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Who Discovered Radioactivity?

Who Discovered Radioactivity?
Radioactivity has always been around since it is a natural part of the environment we have. It is said to be emitted by some of those things that we use everyday like the computer monitors and TV screens. Hospitals even use radiation for x-rays and other medical purposes. But who discovered radioactivity and made its usage possible? The Early Discovery of Radioactivity A Frenchman named Henri Becquerel is said to be the person who discovered radioactivity. In the year 1896, Becquerel got some naturally fluorescent minerals to be used in an in-depth experiment. The purpose of the experiment was to study the properties of x-rays. The properties were already discovered a year ago by Wilhelm Roentgen, and Becquerel wanted to further examine it. In the experiment, what Becquerel did first was to expose potassium uranyl sulfate to the rays of the sun believing that the energy of the sun will be absorbed by the uranium and then emit it outwards as x-rays. After exposing the potassium uranyl...

Who Discovered the Four Moons of Saturn?

Who Discovered the Four Moons of Saturn?
One of the major planets in the Solar System, Saturn is comprised of 61 moons. It is popular for its four visible moons, namely Telesto, Prometheus, Dione and Titan. Aside from these, this planet also has hundreds of moonlets. In addition to these highly interesting details, it is also good to know certain information regarding its history including who discovered the four moons of Saturn. The Discovery of the Four Moons of Saturn Who discovered the four moons of Saturn? The first moon is Titan, which was discovered by Dutch astronomer Christiaan Huygens on March 25, 1655. The second one is Dione, which was discovered by Italian/French astrologer Giovanni Cassini in 1684. The third moon is called Prometheus, which was named after a powerful deity in Greek mythology. Stewart A. Collins discovered it sometime in October 1980. The fourth moon is named Telesto, which was named after a Greek mythological character. On April 8, 1980, astronomers John W. Fountain, Stephen M. Larson, Harold J....

Who Discovered Tin?

Who Discovered Tin?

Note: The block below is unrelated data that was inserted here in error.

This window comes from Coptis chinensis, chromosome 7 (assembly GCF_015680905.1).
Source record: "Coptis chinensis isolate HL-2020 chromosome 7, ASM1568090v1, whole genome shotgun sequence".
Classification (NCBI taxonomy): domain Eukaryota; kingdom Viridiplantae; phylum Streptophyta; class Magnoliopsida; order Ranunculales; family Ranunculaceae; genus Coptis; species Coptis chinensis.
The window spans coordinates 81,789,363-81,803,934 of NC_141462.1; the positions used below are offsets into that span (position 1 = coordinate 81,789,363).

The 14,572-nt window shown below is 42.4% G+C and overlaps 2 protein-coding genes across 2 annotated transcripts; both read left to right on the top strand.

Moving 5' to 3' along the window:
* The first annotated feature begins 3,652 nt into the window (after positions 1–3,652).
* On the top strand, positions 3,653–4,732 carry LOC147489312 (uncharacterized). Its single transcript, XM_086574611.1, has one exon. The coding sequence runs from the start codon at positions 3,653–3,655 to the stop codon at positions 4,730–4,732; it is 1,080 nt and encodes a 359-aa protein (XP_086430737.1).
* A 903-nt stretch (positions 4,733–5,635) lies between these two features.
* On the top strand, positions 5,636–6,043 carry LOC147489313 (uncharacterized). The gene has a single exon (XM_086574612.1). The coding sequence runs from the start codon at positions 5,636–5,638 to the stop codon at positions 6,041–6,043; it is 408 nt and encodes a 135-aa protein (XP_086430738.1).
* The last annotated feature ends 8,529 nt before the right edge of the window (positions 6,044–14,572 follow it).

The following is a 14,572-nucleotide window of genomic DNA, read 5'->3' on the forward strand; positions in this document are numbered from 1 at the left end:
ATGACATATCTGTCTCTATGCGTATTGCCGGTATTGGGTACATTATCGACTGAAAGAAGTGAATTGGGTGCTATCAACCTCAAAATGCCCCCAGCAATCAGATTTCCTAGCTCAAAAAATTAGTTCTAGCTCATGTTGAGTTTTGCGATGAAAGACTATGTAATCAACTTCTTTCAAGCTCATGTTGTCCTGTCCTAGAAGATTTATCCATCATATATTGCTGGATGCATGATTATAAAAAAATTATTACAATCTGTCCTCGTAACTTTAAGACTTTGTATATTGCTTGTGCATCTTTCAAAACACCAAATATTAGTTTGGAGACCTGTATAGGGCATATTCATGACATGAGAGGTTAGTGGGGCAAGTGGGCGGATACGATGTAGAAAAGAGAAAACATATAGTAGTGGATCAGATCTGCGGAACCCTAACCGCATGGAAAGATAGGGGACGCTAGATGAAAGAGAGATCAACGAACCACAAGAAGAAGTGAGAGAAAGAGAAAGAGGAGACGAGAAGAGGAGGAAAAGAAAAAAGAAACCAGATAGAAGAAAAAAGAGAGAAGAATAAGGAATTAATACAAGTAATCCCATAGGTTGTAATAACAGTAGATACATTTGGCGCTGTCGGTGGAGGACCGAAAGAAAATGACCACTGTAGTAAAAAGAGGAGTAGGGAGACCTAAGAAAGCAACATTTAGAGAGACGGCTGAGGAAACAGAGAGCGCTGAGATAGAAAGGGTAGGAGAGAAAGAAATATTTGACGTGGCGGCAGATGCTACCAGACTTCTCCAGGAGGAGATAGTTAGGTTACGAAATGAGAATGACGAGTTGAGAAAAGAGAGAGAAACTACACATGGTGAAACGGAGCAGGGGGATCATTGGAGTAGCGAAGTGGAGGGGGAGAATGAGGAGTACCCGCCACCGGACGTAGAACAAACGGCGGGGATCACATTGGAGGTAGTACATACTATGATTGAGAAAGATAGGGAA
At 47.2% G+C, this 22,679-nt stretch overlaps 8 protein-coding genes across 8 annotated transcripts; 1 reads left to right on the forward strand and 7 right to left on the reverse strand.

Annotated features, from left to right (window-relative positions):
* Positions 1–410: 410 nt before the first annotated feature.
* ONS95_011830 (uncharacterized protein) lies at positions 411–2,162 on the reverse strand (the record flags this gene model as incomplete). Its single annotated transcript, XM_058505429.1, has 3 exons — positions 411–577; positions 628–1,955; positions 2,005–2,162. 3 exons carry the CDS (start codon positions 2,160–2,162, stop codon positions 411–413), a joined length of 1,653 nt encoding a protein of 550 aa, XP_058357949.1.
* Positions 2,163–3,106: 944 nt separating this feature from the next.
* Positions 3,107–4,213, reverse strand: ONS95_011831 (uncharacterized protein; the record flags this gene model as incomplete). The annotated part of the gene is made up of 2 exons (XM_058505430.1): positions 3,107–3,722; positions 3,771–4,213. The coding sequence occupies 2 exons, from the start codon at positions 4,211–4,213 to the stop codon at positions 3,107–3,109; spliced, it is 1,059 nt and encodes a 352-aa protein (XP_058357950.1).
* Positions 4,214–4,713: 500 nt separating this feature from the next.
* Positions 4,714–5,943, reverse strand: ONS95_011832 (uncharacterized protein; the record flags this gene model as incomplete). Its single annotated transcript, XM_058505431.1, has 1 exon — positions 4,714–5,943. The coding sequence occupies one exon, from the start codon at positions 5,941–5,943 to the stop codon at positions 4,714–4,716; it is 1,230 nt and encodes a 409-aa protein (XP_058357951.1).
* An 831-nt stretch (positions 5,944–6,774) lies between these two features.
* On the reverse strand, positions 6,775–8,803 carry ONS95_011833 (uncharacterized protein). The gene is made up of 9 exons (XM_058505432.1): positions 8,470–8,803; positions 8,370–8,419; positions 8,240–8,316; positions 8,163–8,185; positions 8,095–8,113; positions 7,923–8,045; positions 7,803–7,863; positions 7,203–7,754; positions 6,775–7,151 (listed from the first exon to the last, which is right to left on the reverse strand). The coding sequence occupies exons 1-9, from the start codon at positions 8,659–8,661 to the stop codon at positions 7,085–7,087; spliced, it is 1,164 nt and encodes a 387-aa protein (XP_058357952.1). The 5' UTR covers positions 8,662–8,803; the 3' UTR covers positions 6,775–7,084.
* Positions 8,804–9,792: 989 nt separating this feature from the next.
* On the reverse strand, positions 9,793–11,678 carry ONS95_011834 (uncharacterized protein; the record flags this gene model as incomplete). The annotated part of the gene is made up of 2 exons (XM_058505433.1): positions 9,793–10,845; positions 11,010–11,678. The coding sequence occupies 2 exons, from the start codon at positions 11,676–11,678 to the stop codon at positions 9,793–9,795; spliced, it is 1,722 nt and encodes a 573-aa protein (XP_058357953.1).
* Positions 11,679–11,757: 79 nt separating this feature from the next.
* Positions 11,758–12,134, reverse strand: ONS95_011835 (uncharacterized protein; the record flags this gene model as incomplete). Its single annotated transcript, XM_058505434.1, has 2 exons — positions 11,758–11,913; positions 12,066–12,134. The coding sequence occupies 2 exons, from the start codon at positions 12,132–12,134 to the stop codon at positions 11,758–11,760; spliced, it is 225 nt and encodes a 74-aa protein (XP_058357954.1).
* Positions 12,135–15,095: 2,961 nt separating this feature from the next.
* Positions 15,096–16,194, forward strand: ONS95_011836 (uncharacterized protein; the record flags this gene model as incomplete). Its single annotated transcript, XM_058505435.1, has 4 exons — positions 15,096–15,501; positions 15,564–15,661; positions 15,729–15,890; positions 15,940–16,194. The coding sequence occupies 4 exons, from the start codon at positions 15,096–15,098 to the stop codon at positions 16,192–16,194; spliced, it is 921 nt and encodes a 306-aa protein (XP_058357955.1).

One of the most amazing facts about tin is its usage since ancient times. There is evidence that Stone Age men used it 3,500 years ago. How the ancients discovered it is still a mystery. Discovery and History of Tin During the Late Stone Age people learned to put tin and copper together to produce bronze. Bronze was much easier to manipulate than copper and its use became widespread. This discovery ushered in the Bronze Age, which influenced the Egyptian, Mesopotamian and Indus Valley civilizations. Everything from weapons to utilities were fashioned from these materials. One of the oldest tin mining sites is in the Taurus Mountains in Turkey. An assessment of the facts about tin will show that usage of tin as a pure metal didn’t start until 600 BC. Tin was used heavily during the Medieval Ages, with Cornwall being one of the leading producers. Tin were also discovered and used in Asia. China, Laos and Indonesia were among the countries that also utilized the element. By 1931, the International...

Who Discovered Orion’s Belt?

Who Discovered Orion's Belt?
Introduction Orion’s Belt is an asterism of three stars in the Orion constellation. It is one of the most well-known constellations in the sky. The belt makes it easily discernible to the human eye. Because it is clearly visible, Orion’s Belt was known throughout the ancient world. No single astronomer discovered it. Features of Orion and Orion’s Belt The Orion constellation suggests the figure of a hunter with a belt around his waist. He appears to hold a club and shield in his hands. One of the stars representing the hunter’s legs is Rigel. It is the sixth brightest star in the heavens. Because of their brightness, Orion’s stars can be used to locate other stars such as Castor and Pollux and Sirius. The three stars of Orion’s Belt are named Alnitak, Alniham and Mintaka. Christian believers have identified them with ether the Three Magi who visited the child Jesus, and the three women named Mary in the Bible: Mary of Magdala, Mary of Cleopas and Mary the mother of the apostles...

Who Discovered Zero?

Who Discovered Zero?
Who discovered zero? Discovery of Zero We can’t say for sure who discovered zero before anyone else. But the oldest records of its use are found in the ruins of Babylonia in circa 300 BC. The Babylonians were the first to invent a place hold number system, that is the use of a number to “compress” and cycle figures for easier counting and representation. While our modern system uses 10 as its place value, they used the number 60. This is the sexigesimal system used when counting minutes and seconds today. Babylonian Use of Zero The Babylonians, however, only used zero as a place holder. In other words, it was to clarify representation of numbers in written form. The Babylonians used cuneiform symbols called wedges and crescents to stand for numbers. To avoid confusion with large numbers (for example, 40 X 40 + 1 versus 40 + 1), they invented a zero symbol to mean a blank, a break. But they did not quite think of zero as a number. Zero and the Mayan Calendar At about 400 AD, the Mayans...